After the meal, when the Leaders of the Parties in the alliance met, Rajapaksa had said he had not seen any statement where Weerawansha had said he wanted the PM removed from the Party Leaders position.
Party sources said that the attacks on Weerawansha are particularly because he led the opposition to the handing over of the ECT to India.
The people who wanted that to happen are not happy with Weerawansha, they said. “the current attacks are all part of that.”
The Prime Minister has put together one of the most varied coalitions in Sri Lanka’s political history. The parties that have joined him range from the former radical left with Nanayakkara to the Sinhala supremacist Weerawansha.
Embedded inside the party are the entrepreneurial Ajith Nivard Cabraal. Also in the party is former United National Party Cabinet Minister Mahinda Samarasinghe who is warming the backbench.
But increasingly there have been whispers from the smaller parties in the alliance about the lack of important ministries and powers allocated to them.
The most number of complaints have come from the Sri Lanka Freedom Party (SLFP) which entered into the alliance after lengthy negotiations with the SLPP National Organiser Basil Rajapaksa.
Of the alliance partners, the SLFP holds the most number of seats with 14 while Nanayakkara is the only member from his party and Weerawansha has two. All of them contested under the Pohottuwa banner.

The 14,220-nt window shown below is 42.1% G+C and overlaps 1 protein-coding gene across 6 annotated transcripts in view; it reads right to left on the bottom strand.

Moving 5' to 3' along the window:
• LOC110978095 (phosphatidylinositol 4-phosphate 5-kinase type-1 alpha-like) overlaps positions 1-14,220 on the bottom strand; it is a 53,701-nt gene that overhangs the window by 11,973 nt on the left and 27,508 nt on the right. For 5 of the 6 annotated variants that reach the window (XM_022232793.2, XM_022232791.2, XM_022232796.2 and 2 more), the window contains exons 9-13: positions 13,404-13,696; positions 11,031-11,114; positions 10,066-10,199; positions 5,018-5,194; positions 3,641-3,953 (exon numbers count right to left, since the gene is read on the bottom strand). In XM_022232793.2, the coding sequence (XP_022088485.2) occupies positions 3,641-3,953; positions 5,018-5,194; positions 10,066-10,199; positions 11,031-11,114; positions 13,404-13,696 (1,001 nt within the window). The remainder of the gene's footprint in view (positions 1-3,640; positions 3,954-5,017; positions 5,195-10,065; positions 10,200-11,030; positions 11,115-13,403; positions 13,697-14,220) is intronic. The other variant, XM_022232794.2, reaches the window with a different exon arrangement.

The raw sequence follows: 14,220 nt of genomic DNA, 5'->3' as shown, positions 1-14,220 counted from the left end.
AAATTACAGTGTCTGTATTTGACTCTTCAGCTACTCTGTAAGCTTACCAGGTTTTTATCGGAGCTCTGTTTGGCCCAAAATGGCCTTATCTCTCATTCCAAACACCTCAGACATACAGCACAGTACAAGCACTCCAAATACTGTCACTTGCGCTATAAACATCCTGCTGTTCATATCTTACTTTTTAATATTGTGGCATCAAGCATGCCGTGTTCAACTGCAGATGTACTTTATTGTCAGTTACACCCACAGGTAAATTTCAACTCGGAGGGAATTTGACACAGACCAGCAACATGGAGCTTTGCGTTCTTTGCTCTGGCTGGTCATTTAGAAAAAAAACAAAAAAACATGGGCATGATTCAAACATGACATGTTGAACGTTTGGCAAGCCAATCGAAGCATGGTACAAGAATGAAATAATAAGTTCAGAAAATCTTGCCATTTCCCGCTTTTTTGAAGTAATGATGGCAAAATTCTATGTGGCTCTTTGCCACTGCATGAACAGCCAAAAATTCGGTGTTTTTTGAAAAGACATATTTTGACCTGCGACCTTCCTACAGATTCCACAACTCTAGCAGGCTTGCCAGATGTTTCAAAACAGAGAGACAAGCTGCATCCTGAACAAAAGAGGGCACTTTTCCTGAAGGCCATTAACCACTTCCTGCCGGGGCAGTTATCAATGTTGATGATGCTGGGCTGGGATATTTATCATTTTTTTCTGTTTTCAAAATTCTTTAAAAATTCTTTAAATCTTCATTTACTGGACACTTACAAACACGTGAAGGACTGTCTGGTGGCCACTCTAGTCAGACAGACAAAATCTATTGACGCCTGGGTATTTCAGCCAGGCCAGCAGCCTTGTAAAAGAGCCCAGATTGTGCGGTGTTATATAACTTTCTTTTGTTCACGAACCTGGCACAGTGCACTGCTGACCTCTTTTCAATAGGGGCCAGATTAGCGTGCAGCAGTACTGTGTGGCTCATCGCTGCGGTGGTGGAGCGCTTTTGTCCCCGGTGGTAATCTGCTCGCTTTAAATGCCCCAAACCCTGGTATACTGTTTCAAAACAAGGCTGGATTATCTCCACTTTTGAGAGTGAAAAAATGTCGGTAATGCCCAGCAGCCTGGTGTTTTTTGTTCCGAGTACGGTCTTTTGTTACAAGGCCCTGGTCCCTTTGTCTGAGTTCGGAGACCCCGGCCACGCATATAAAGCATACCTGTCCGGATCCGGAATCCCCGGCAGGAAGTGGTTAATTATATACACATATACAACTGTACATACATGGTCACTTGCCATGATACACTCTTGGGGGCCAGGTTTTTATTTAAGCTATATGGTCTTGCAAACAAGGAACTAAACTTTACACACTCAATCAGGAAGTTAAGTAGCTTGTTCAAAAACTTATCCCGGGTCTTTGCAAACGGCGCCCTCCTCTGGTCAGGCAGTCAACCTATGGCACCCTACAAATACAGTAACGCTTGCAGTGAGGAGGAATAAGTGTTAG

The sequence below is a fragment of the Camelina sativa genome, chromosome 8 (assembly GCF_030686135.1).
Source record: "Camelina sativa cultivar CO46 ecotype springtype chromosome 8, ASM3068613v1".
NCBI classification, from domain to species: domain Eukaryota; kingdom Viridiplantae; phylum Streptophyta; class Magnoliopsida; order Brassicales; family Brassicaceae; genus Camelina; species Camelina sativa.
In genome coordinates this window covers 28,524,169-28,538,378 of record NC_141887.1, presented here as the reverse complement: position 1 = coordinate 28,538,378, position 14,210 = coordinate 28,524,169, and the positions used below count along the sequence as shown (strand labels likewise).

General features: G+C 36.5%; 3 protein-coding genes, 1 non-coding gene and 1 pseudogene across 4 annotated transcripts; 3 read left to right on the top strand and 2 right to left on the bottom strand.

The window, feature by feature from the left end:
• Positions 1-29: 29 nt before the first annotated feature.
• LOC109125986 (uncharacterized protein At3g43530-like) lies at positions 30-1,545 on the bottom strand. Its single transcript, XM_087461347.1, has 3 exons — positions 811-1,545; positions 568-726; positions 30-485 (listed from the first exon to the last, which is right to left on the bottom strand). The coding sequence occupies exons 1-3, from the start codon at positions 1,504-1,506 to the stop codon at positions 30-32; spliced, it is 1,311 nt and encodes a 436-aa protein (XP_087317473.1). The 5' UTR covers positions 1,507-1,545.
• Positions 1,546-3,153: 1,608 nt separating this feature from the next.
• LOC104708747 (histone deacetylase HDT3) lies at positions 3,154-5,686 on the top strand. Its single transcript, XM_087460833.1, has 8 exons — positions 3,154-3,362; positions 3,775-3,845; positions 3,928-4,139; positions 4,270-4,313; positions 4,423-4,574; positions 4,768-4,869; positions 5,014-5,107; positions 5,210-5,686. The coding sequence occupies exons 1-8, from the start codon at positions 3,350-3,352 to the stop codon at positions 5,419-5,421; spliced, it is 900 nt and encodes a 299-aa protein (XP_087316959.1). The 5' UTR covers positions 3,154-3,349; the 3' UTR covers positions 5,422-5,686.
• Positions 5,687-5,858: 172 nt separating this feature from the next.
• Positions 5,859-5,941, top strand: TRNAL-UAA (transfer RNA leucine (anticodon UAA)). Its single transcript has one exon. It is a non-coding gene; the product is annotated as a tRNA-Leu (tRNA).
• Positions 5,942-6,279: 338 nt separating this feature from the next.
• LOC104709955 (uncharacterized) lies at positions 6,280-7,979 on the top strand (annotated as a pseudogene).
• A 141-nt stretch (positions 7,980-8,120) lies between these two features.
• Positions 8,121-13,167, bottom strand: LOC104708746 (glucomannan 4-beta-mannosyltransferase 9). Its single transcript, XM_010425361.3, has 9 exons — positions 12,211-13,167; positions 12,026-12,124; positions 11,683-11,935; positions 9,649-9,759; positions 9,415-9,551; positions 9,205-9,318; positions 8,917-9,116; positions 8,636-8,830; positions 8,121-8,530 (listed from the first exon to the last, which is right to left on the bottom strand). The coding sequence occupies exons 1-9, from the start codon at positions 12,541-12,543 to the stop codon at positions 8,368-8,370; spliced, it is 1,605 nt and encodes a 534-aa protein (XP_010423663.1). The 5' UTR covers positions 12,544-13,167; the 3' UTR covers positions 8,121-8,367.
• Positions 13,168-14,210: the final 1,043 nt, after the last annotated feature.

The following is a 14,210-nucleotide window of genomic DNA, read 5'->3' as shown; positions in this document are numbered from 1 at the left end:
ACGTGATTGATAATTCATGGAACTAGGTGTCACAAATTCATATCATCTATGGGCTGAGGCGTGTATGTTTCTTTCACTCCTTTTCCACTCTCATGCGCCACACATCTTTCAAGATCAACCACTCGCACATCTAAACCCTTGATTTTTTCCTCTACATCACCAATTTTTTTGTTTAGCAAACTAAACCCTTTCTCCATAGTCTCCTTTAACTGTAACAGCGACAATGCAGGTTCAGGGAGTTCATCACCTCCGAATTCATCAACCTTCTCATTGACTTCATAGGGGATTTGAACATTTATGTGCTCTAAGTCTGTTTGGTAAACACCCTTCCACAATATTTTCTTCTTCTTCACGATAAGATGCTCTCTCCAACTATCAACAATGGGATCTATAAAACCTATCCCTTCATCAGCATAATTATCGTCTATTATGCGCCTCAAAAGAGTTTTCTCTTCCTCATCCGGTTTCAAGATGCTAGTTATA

The General-Secretary of the SLFP Dayasiri Jayasekara on occasion has voiced concerns that their party apparatchiks at the ground level have not been able to hand out jobs to their supporters and they have not been able to fulfil the promises they made.
Another Senior SLFP official said that the promise of two National Seats that was made to them after the Parliamentary elections were not kept and the one seat was given to Dr Suren Raghavan who has less than a year as a member of the party.
He also complained that the number of high posts, such as Chairmen of government Corporations and bodies that were handed out to SLFPers were very few.
“They have brought the alliance together but don’t know or don’t want to maintain the alliance through frequent consultations and consensus-building,” the source complained.
Alliances that the SLFP ruled with, such as the United Left Front under Sirimavo Bandaranaike, he pointed out “worked hard to keep the alliance and also ensure capable people in the smaller parties got good posts and key ministries.”
“This is not happening with our alliance, they (the Rajapaksas) dominate and take decisions around their table,” he said.
But the greater concern it appears to be is probable, near retirement from politics by the Prime Minister.
One former SLFP MP said that Weerawansha “is very close to MR and he may be worried that in the future when Mahinda retires, he may have no place.”
Commentator Victor Ivan agreed that there will be moves to prepare for a post-Mahinda era for the party and the alliance.
“Mahinda has certain skills, public relations and inter-personal skills and charisma that other leaders do not have and that is how he has attracted all these people. He calls people on their birthdays and even compliments the opposition on a good speech,” Ivan said.
The Prime Minister appears in command of all his powers although occasionally he has shown some physical weaknesses.
Is this the beginning of seismic events in the SLPP that precede the exit of Mahinda? Time will tell. (Colombo, February 10, 2021)
By Arjuna Ranawana